Image from Amazon Title: Data Structures the Fun Way
Author(s): Jeremy Kubica
Publisher: No Starch
Category: Data Structures
Amazon wrote:Learn how and when to use the right data structures in any situation, strengthening your computational thinking, problem-solving, and programming skills in the process.
This accessible and entertaining book provides an in-depth introduction to computational thinking through the lens of data structures — a critical component in any programming endeavor. You’ll learn how to work with more than 15 key data structures, from stacks, queues, and caches to bloom filters, skip lists, and graphs. You’ll also master linked lists by virtually standing in line at a cafe, hash tables by cataloging the history of the summer Olympics, and Quadtrees by neatly organizing your kitchen cabinets, all while becoming familiar with basic computer science concepts, like recursion and running time analysis.
“Data Structures the Fun Way” targets students or people already working. While you don't need to know any language in particular, you should know one. The examples are written in a Python'ish pseudocode.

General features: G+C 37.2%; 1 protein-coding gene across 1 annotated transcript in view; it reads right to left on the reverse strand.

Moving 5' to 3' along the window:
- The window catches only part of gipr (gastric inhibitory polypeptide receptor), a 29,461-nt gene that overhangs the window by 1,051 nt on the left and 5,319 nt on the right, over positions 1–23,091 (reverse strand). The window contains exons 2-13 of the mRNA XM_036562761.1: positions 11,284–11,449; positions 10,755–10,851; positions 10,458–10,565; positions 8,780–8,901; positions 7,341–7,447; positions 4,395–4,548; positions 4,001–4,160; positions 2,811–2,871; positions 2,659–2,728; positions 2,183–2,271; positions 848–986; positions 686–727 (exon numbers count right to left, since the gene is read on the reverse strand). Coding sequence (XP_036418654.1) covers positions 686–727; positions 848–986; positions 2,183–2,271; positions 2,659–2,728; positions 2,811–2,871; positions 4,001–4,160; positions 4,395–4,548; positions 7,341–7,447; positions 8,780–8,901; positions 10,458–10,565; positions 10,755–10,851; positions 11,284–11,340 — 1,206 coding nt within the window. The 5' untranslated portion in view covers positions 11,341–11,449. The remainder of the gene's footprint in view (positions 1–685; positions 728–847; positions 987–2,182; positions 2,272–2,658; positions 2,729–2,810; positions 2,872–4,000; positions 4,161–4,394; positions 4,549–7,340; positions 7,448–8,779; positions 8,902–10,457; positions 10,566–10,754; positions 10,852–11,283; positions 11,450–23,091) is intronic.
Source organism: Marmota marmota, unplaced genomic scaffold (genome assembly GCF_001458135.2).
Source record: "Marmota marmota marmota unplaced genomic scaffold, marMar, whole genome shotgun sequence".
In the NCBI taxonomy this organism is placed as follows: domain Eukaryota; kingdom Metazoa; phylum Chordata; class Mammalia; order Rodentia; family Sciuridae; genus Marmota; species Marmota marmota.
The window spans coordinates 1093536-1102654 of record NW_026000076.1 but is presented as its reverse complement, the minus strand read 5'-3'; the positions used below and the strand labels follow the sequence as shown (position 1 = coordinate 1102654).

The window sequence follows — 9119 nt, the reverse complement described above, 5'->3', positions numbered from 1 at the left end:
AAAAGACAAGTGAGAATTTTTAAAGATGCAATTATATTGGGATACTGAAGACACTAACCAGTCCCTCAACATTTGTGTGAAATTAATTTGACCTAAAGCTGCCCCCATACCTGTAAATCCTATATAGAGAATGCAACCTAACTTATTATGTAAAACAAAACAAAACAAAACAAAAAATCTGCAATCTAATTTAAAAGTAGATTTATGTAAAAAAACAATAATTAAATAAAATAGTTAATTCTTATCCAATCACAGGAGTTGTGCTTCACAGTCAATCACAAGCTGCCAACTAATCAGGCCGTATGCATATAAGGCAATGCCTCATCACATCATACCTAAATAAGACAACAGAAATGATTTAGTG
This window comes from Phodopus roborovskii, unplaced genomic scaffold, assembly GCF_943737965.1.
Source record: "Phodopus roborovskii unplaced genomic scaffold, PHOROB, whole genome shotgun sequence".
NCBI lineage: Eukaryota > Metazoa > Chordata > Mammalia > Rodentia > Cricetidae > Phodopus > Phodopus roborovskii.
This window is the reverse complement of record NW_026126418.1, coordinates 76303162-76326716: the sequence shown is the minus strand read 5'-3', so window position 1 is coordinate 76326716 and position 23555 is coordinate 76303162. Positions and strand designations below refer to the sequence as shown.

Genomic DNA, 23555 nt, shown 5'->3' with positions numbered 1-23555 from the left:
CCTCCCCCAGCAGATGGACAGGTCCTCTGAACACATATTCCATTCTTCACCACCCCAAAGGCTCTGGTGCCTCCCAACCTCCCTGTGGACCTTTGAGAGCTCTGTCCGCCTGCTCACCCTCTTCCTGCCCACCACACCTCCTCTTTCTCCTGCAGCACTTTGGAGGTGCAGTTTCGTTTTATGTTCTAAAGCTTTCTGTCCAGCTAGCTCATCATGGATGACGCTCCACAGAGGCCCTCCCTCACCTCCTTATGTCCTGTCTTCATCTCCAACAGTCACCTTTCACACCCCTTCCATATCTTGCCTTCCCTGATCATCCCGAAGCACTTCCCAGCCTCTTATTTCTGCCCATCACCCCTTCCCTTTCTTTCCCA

As you might imagine from the title, this book is a fun read. The author writes “Similes are scattered through this book like blueberries through a muffin.” There's also lots of coffee examples such as the coffee barista using a Bloom filter.
There's lots of diagrams helping to visualize the algorithms. Each chapter ends with “why this matters” to tie what you learned to programming at large.
While the book does start with “what is a variable”, this is meant as review. The same chapter covers insertion sort. The book does cover advanced topics like B-trees and grids. My favorite chapter was the one on caching.
I learned a lot of this in college, but that was long enough to forget a bunch. This was a fun review. And it seems like it would also be clear and fun to someone learning the topics for the first time.
I would have rather a real language be used than pseudocode to let readers play with the examples, but overall a great read.
I give this book 8 out of 10 horseshoes.
A received a free copy of this book from the publisher in exchange for writing this review.